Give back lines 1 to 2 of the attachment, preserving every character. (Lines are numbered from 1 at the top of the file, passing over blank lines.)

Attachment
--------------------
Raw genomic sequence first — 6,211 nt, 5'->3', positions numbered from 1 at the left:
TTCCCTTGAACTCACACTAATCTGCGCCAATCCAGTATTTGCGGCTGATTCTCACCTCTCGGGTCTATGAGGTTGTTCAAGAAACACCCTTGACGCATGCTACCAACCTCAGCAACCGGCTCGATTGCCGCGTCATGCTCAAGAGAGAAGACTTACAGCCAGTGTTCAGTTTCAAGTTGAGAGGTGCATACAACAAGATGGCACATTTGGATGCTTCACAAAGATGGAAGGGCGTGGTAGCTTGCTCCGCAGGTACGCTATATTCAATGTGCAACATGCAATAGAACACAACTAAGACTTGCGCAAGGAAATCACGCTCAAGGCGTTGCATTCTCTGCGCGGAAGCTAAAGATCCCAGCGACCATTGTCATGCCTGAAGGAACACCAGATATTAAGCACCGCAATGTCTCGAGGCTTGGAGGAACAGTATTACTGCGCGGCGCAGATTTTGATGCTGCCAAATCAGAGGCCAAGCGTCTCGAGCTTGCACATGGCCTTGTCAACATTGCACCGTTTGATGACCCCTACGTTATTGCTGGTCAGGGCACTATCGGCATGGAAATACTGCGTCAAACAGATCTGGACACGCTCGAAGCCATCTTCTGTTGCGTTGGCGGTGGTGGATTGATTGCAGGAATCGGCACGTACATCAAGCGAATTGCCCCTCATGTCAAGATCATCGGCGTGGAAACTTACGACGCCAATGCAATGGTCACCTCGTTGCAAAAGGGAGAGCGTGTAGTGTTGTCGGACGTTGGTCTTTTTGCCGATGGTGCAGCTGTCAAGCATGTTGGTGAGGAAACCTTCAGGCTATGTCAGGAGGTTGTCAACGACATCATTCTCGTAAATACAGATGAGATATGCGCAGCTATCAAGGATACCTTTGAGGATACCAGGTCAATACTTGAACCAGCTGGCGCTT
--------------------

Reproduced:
Raw genomic sequence first — 6,211 nt, 5'->3', positions numbered from 1 at the left:
TTCCCTTGAACTCACACTAATCTGCGCCAATCCAGTATTTGCGGCTGATTCTCACCTCTCGGGTCTATGAGGTTGTTCAAGAAACACCCTTGACGCATGCTACCAACCTCAGCAACCGGCTCGATTGCCGCGTCATGCTCAAGAGAGAAGACTTACAGCCAGTGTTCAGTTTCAAGTTGAGAGGTGCATACAACAAGATGGCACATTTGGATGCTTCACAAAGATGGAAGGGCGTGGTAGCTTGCTCCGCAGGTACGCTATATTCAATGTGCAACATGCAATAGAACACAACTAAGACTTGCGCAAGGAAATCACGCTCAAGGCGTTGCATTCTCTGCGCGGAAGCTAAAGATCCCAGCGACCATTGTCATGCCTGAAGGAACACCAGATATTAAGCACCGCAATGTCTCGAGGCTTGGAGGAACAGTATTACTGCGCGGCGCAGATTTTGATGCTGCCAAATCAGAGGCCAAGCGTCTCGAGCTTGCACATGGCCTTGTCAACATTGCACCGTTTGATGACCCCTACGTTATTGCTGGTCAGGGCACTATCGGCATGGAAATACTGCGTCAAACAGATCTGGACACGCTCGAAGCCATCTTCTGTTGCGTTGGCGGTGGTGGATTGATTGCAGGAATCGGCACGTACATCAAGCGAATTGCCCCTCATGTCAAGATCATCGGCGTGGAAACTTACGACGCCAATGCAATGGTCACCTCGTTGCAAAAGGGAGAGCGTGTAGTGTTGTCGGACGTTGGTCTTTTTGCCGATGGTGCAGCTGTCAAGCATGTTGGTGAGGAAACCTTCAGGCTATGTCAGGAGGTTGTCAACGACATCATTCTCGTAAATACAGATGAGATATGCGCAGCTATCAAGGATACCTTTGAGGATACCAGGTCAATACTTGAACCAGCTGGCGCTT